It was just another typical morning. It was the last week at school and everyone just wanted to get it over and done with. The same old morning announcements echoed the corridors, but nobody listened anyway.

And then there was a change in tone. The guy doing the announcements was a lot more somber than usual. Everyone just sort of stopped and listened.

What happened afterwards was a bit of a blur for me. I had a loss for words. Everyone was stunned. I couldn't comprehend exactly what and why it happened.

Yeah, you've gone to a different high school ever since grade 8 -- but to us, you were part of the group. Hell, I've known you personally since 3rd grade. You were one of the closest friends I had in elementary school. For a guy who wouldn't win a popularity contest even if he tried to bribe everyone with life-size Gundam action figures, that's saying a lot.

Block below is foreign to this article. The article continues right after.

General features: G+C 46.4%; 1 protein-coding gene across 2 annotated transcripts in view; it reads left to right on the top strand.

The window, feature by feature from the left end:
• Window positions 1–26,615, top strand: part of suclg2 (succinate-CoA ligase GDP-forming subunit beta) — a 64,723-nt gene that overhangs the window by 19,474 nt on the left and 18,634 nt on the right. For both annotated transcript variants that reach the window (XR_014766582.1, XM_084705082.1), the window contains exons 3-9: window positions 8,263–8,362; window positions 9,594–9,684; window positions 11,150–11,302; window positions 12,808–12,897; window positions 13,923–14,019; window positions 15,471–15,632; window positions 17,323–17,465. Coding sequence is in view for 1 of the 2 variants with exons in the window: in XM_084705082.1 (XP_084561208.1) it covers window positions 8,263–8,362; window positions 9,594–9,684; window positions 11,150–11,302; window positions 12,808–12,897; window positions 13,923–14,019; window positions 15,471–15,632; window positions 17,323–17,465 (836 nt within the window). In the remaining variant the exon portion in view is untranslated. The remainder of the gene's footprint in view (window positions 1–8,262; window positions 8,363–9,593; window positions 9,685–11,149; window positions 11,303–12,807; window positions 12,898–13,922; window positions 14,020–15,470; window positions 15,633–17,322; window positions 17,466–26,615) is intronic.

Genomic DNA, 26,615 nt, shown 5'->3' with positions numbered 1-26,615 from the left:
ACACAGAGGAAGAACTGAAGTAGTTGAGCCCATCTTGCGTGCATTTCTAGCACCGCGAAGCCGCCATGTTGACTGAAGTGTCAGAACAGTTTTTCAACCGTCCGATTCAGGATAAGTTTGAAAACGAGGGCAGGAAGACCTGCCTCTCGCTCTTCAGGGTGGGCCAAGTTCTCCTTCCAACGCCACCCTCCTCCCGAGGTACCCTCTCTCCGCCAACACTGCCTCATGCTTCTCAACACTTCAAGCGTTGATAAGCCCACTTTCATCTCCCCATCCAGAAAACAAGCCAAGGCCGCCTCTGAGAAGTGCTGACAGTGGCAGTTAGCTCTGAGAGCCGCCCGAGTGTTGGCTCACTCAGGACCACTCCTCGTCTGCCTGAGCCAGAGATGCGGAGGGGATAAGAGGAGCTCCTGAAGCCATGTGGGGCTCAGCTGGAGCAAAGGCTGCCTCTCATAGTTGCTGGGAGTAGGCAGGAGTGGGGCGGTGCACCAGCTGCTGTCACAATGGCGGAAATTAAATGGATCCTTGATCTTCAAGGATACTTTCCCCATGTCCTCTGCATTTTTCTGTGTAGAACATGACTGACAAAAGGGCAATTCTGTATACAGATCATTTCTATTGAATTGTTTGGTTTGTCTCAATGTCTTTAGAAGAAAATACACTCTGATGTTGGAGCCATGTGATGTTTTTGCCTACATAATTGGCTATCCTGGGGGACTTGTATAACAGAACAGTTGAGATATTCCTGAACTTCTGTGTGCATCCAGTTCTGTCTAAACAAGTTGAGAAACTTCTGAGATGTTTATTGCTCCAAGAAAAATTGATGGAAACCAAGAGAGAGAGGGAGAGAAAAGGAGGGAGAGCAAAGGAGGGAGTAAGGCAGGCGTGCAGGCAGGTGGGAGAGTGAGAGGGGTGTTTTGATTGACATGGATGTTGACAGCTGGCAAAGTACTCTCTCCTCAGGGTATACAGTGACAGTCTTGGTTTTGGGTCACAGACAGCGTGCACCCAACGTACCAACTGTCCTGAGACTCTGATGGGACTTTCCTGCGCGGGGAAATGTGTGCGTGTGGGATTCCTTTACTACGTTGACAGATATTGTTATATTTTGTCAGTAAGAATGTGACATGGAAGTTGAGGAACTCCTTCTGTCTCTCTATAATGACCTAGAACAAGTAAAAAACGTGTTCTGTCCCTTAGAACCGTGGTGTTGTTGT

I really don't know why you decided to jump.

The papers next morning reported that you were stressing out over the final exams. Which sounded a bit odd to me, as I remember us hanging out at my place a couple weeks prior. There was an absence of clues, hint, or even a shred of evidence suggesting that you were going through a difficult time. There you were, sitting in front of my desktop ranting on and on about the greatness that was Midtown Madness, that video racing game you absolutely loved and thought look realistic (while by today's standards, it looks rather like a scaled-down 8-bit version of Mario Kart). Well you know what? If you'd stayed around you would've loved playing Grand Theft Auto. There was only like a billion of them that came out after you decided to put an end to your life.